MSPs: How Are You Safeguarding Your Clients’ Data?
In case you haven’t noticed, no one has been immune to data breaches. Some of the largest enterprises in the world have been hit over the past two years, leaving little doubt that any company is not at risk. As a managed service provider (MSP), securing cloud-based file sharing and safeguarding your clients’ data is among the most important aspects of your role.
Apple, Target, Home Depot, eBay, JP Morgan Chase, Anthem, AOL — these are just a few of the companies that have made headlines in the last couple of years as a result of suffering high-profile data breaches. The causes of those breaches ranged from the social engineering of customers to full-scale breaches of company networks. Similarly, the fallout of the breaches ranged from select individuals’ personal information being leaked to the wide-scale exposure of thousands of customer records and personal data.
The one common element, however, is the damage done to the companies’ reputations – with some even facing legal action as a result.
This puts MSPs in a delicate balancing act, between serving their customers with the features and ease-of-use they require, while, at the same time, protecting their data. There are several steps that all MSPs should be taking to meet these demands:
Use Two-Step Verification
One of the easiest ways for malicious hackers to gain access to customer data is through social engineering, or the process of manipulating someone into giving out information that can be used to gain access to their account.
While no system can completely prevent social engineering, two-step verification is a strong deterrent. This is because it requires two separate factors to establish a person’s identity. A common example of this process involves a person logging in with their username and password, followed by the system sending their mobile phone a text message with a PIN that must be entered to continue.
Enforce Strong Passwords
Another common weak point is the strength of users’ passwords. Too many individuals still use common numbers, letters or names as passwords to critical services. “123456,” “12345678,” “abc123,” “querty,” “password,” “000000” and “trustno1” are examples of the kind of simplistic passwords that can be easily guessed or broken.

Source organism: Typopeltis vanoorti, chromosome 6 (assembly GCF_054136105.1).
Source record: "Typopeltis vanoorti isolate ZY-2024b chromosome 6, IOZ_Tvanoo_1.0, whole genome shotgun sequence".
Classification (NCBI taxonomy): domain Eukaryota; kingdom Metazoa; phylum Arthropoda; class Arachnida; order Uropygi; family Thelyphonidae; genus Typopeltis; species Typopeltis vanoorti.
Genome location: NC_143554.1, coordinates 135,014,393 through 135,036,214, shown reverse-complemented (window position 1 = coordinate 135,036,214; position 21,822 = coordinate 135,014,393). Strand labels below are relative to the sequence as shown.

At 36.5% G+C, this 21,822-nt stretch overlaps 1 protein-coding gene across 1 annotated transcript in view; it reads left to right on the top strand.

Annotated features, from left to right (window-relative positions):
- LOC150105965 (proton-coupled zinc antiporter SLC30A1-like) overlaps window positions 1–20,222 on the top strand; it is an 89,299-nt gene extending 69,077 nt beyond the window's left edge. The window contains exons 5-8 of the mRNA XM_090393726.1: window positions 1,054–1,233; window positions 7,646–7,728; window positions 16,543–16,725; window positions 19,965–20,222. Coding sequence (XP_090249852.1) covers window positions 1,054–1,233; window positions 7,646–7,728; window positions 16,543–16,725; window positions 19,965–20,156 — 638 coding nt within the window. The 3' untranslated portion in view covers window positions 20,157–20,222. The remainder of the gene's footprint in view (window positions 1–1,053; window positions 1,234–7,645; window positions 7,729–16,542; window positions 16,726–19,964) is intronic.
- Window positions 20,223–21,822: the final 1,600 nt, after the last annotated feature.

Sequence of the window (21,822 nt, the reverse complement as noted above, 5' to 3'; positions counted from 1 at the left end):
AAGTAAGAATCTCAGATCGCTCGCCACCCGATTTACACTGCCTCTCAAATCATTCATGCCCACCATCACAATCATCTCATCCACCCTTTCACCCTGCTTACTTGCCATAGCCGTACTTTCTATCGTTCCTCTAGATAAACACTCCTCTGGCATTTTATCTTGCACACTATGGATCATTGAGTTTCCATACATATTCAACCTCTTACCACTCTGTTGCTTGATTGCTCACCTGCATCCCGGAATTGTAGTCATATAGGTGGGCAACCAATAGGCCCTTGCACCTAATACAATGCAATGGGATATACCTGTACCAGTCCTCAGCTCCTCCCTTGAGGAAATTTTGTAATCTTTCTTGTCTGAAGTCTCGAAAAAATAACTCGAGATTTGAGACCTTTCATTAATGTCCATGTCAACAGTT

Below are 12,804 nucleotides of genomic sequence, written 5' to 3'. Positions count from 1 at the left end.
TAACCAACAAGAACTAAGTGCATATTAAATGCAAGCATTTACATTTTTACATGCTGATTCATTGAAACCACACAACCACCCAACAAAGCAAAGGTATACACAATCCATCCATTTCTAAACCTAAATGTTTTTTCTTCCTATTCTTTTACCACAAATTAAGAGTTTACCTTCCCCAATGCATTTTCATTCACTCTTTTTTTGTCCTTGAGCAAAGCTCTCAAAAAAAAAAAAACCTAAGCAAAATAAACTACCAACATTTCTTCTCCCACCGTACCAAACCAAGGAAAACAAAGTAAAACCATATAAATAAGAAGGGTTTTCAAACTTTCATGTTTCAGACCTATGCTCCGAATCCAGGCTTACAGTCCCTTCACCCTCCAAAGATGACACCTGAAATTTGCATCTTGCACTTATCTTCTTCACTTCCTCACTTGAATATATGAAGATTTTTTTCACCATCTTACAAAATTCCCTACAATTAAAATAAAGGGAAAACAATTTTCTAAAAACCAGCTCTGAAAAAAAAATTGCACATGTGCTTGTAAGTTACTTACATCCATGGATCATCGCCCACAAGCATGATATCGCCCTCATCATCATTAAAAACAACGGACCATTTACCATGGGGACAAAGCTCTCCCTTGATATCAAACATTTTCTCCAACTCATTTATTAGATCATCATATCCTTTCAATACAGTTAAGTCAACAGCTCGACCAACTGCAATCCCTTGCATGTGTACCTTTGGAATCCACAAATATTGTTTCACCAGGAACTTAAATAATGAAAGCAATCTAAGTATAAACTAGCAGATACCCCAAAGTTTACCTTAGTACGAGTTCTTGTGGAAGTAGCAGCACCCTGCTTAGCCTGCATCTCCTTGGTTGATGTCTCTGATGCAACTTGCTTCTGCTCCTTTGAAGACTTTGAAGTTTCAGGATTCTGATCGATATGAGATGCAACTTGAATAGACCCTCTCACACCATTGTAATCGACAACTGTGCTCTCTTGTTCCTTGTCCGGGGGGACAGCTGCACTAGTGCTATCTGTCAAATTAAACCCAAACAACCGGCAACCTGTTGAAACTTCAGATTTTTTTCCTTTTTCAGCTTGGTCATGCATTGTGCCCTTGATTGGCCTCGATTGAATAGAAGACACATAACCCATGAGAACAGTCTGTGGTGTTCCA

In contrast, secure passwords involve at least eight characters, have both numbers and letters, contain at least one uppercase letter and, preferably, do not contain any words that can be found in the dictionary. A common practice to achieve this is to substitute a symbol or number for a letter.
Establish Mobile Device Policies for Employees
Bring Your Own Device (BYOD) has become one of the fastest growing trends in recent years. Thanks to the growth of cloud services and a wider adoption of open standards, the actual device and platform are no longer as relevant as they once were. This has led to many companies adopting – or at least tolerating – a BYOD policy.
While such a policy may be good for a company’s bottom line, it can wreak havoc on a company’s security. For an MSP, it is critically important to establish guidelines for employees that will be using their own devices – and that they take those devices home at the end of the day. Requiring passcode or PIN locks, enabling device tracking and ensuring remote wipe capabilities are enabled are important steps to take make sure clients’ data is protected at all times.
Customers choose MSPs for a reason: They lack either the desire or ability to manage the necessary services themselves. As a result, they are depending on an outside force to do it for them.
Too often, however, MSPs make the mistake of viewing their role as purely a technical one, when, in fact, it is just as important to educate customers on the best practices involved in using their services, including security best practices.
While no company can guarantee they won’t suffer a breach, or can completely avoid security issues, following the above steps can go a long way toward minimizing the risks — for both you and your clients.